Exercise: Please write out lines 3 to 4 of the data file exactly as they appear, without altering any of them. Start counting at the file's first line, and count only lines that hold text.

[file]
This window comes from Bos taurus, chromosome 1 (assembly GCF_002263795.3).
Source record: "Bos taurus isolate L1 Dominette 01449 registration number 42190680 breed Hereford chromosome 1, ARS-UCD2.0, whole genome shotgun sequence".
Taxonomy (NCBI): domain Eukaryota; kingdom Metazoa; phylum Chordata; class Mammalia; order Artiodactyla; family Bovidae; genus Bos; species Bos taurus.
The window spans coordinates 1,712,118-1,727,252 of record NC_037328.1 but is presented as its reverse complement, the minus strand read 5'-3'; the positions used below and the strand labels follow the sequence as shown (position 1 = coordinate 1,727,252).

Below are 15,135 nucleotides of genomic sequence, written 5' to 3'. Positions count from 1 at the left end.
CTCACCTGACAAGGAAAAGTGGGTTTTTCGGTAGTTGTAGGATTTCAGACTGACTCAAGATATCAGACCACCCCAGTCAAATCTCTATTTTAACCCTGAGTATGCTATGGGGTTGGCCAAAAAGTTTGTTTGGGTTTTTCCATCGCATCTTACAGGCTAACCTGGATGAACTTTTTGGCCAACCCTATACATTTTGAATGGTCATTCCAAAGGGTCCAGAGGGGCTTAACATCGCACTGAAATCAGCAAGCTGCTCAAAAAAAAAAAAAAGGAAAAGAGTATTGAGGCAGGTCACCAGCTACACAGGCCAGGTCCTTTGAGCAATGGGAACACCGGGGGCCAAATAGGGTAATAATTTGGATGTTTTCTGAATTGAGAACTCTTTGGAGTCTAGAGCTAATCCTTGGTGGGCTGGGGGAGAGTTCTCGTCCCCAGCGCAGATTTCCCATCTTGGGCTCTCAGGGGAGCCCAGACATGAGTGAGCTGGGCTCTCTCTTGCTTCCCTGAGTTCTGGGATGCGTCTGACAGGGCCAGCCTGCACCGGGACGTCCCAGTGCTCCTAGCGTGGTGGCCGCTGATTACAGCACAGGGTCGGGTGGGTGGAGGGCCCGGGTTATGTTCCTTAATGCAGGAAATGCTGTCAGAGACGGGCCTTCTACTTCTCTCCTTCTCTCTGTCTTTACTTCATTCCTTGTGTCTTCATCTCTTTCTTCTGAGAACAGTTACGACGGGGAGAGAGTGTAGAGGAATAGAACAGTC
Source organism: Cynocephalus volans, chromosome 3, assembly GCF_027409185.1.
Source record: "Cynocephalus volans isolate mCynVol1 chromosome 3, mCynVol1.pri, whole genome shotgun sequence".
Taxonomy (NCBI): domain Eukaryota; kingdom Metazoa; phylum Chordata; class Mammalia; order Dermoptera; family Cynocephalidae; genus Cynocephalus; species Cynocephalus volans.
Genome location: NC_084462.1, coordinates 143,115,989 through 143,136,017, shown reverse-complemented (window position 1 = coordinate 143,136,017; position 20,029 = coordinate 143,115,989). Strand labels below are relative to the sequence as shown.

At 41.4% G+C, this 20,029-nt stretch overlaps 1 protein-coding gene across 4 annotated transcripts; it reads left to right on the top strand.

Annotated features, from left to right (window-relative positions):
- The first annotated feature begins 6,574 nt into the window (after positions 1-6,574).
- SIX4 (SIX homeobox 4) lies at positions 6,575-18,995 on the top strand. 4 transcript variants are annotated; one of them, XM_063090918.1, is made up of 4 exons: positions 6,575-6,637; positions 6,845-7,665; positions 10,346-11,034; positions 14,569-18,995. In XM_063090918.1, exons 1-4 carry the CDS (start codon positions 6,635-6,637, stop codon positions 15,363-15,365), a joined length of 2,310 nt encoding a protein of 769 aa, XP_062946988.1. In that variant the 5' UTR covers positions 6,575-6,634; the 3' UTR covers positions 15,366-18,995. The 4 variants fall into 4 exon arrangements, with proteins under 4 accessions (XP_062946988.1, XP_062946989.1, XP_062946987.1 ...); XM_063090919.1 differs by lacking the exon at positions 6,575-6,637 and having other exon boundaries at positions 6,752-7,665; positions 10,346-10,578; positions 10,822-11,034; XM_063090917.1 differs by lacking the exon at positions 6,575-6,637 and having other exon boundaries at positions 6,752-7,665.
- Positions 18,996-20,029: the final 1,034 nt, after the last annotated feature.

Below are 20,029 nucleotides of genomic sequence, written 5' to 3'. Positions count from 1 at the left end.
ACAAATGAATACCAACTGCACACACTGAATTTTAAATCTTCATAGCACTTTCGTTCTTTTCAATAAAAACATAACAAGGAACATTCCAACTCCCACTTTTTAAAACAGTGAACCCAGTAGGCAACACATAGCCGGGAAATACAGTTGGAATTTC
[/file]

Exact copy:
Taxonomy (NCBI): domain Eukaryota; kingdom Metazoa; phylum Chordata; class Mammalia; order Artiodactyla; family Bovidae; genus Bos; species Bos taurus.
The window spans coordinates 1,712,118-1,727,252 of record NC_037328.1 but is presented as its reverse complement, the minus strand read 5'-3'; the positions used below and the strand labels follow the sequence as shown (position 1 = coordinate 1,727,252).